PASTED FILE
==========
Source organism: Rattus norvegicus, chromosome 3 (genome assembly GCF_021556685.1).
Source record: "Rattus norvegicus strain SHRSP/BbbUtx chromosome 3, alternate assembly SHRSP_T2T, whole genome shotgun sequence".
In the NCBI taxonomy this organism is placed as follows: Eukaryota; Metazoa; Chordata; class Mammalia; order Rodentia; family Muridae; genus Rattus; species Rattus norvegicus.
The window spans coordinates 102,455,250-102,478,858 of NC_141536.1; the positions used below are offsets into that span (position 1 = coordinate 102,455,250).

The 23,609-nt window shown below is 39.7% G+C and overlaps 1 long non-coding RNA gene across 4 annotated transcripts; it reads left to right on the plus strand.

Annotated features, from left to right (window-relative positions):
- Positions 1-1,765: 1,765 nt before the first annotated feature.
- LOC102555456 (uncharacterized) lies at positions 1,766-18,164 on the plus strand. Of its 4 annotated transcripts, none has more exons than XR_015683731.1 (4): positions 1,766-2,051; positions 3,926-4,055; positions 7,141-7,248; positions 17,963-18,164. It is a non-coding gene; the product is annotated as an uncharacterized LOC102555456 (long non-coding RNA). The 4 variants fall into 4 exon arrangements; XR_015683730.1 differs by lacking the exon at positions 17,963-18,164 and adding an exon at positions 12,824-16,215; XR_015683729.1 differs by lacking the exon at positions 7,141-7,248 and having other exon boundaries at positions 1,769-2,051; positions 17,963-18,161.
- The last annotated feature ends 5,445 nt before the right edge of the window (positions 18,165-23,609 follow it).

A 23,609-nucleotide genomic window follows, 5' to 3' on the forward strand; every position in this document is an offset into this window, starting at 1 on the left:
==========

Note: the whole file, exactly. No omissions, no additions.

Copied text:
Source organism: Rattus norvegicus, chromosome 3 (genome assembly GCF_021556685.1).
Source record: "Rattus norvegicus strain SHRSP/BbbUtx chromosome 3, alternate assembly SHRSP_T2T, whole genome shotgun sequence".
In the NCBI taxonomy this organism is placed as follows: Eukaryota; Metazoa; Chordata; class Mammalia; order Rodentia; family Muridae; genus Rattus; species Rattus norvegicus.
The window spans coordinates 102,455,250-102,478,858 of NC_141536.1; the positions used below are offsets into that span (position 1 = coordinate 102,455,250).

The 23,609-nt window shown below is 39.7% G+C and overlaps 1 long non-coding RNA gene across 4 annotated transcripts; it reads left to right on the plus strand.

Annotated features, from left to right (window-relative positions):
- Positions 1-1,765: 1,765 nt before the first annotated feature.
- LOC102555456 (uncharacterized) lies at positions 1,766-18,164 on the plus strand. Of its 4 annotated transcripts, none has more exons than XR_015683731.1 (4): positions 1,766-2,051; positions 3,926-4,055; positions 7,141-7,248; positions 17,963-18,164. It is a non-coding gene; the product is annotated as an uncharacterized LOC102555456 (long non-coding RNA). The 4 variants fall into 4 exon arrangements; XR_015683730.1 differs by lacking the exon at positions 17,963-18,164 and adding an exon at positions 12,824-16,215; XR_015683729.1 differs by lacking the exon at positions 7,141-7,248 and having other exon boundaries at positions 1,769-2,051; positions 17,963-18,161.
- The last annotated feature ends 5,445 nt before the right edge of the window (positions 18,165-23,609 follow it).

A 23,609-nucleotide genomic window follows, 5' to 3' on the forward strand; every position in this document is an offset into this window, starting at 1 on the left: